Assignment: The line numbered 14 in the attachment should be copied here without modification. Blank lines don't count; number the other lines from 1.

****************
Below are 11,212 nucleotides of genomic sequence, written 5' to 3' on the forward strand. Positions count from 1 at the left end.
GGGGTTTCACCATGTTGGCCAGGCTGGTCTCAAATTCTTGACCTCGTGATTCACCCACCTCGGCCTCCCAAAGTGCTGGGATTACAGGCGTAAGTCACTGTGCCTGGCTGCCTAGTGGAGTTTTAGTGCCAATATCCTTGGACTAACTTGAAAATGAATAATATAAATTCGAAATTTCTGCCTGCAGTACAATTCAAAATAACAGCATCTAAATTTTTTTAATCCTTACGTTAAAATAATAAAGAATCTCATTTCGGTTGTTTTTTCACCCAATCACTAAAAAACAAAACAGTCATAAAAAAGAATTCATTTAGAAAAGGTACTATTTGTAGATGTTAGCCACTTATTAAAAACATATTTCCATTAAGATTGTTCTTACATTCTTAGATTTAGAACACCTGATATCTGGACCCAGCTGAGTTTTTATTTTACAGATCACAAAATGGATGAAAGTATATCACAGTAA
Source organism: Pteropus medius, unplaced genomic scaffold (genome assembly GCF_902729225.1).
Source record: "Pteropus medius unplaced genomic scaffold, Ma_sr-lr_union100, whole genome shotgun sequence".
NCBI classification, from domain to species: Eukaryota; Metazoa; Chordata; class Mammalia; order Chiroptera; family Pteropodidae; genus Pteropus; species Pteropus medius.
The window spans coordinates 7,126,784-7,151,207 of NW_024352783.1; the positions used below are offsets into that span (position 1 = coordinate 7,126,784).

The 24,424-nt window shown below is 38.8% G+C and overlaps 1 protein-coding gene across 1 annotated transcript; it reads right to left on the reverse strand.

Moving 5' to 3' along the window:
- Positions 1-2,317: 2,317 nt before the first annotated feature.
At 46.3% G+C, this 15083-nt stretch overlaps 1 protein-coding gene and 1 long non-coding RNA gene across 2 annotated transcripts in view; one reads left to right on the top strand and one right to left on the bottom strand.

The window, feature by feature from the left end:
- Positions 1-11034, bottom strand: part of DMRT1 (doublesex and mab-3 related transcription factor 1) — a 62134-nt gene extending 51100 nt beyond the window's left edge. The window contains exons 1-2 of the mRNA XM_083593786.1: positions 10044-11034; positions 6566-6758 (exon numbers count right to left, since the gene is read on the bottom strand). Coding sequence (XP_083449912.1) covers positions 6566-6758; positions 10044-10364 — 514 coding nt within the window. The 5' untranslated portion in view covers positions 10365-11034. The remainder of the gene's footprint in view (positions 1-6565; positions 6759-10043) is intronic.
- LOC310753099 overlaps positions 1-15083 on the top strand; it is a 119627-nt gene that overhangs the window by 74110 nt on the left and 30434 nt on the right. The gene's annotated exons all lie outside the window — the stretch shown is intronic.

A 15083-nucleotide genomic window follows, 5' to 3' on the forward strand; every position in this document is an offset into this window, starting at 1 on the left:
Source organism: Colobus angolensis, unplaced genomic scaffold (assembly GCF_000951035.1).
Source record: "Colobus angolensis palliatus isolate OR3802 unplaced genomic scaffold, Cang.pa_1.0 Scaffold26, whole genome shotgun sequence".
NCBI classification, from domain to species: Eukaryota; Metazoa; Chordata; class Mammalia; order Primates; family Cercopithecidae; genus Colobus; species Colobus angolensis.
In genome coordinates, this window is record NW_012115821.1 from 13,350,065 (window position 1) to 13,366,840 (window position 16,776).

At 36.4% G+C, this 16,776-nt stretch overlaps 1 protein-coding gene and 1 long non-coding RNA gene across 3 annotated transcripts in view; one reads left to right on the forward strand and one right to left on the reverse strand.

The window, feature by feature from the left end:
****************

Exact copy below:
A 15083-nucleotide genomic window follows, 5' to 3' on the forward strand; every position in this document is an offset into this window, starting at 1 on the left: